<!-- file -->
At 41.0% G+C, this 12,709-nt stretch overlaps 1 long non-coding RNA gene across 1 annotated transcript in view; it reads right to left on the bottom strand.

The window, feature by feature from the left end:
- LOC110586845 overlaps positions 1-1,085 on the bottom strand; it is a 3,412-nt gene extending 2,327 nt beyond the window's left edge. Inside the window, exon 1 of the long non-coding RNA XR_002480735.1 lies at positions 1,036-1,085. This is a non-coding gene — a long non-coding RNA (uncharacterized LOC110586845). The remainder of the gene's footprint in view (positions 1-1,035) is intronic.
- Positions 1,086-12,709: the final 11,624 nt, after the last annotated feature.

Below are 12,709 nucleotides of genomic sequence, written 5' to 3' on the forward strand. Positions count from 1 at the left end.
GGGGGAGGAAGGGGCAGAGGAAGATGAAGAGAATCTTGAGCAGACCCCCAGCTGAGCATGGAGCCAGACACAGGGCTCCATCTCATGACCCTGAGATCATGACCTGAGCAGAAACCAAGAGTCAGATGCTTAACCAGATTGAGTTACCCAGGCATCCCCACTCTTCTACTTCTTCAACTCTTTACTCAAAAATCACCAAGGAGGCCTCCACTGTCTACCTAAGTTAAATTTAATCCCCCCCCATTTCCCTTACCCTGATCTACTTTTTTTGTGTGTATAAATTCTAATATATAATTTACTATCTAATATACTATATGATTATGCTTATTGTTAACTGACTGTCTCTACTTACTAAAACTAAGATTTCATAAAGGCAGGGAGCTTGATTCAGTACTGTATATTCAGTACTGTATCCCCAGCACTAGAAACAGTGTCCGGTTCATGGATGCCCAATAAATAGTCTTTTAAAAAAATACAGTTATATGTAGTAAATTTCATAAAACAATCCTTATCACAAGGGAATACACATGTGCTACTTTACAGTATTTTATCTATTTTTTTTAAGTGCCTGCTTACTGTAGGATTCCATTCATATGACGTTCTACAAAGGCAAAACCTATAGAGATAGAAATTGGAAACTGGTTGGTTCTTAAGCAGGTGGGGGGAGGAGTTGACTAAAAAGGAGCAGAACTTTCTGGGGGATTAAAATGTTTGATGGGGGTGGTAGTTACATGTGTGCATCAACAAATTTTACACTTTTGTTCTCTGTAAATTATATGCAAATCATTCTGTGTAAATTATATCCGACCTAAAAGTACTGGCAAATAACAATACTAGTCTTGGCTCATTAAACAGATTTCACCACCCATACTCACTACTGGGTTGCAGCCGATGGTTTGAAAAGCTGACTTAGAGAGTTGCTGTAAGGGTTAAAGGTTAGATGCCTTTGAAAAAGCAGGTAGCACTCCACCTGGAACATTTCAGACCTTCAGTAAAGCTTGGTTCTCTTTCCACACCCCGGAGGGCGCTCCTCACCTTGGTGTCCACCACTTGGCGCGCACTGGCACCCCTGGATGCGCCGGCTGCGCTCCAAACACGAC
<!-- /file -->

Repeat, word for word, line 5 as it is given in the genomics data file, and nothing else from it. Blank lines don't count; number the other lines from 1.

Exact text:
Below are 12,709 nucleotides of genomic sequence, written 5' to 3' on the forward strand. Positions count from 1 at the left end.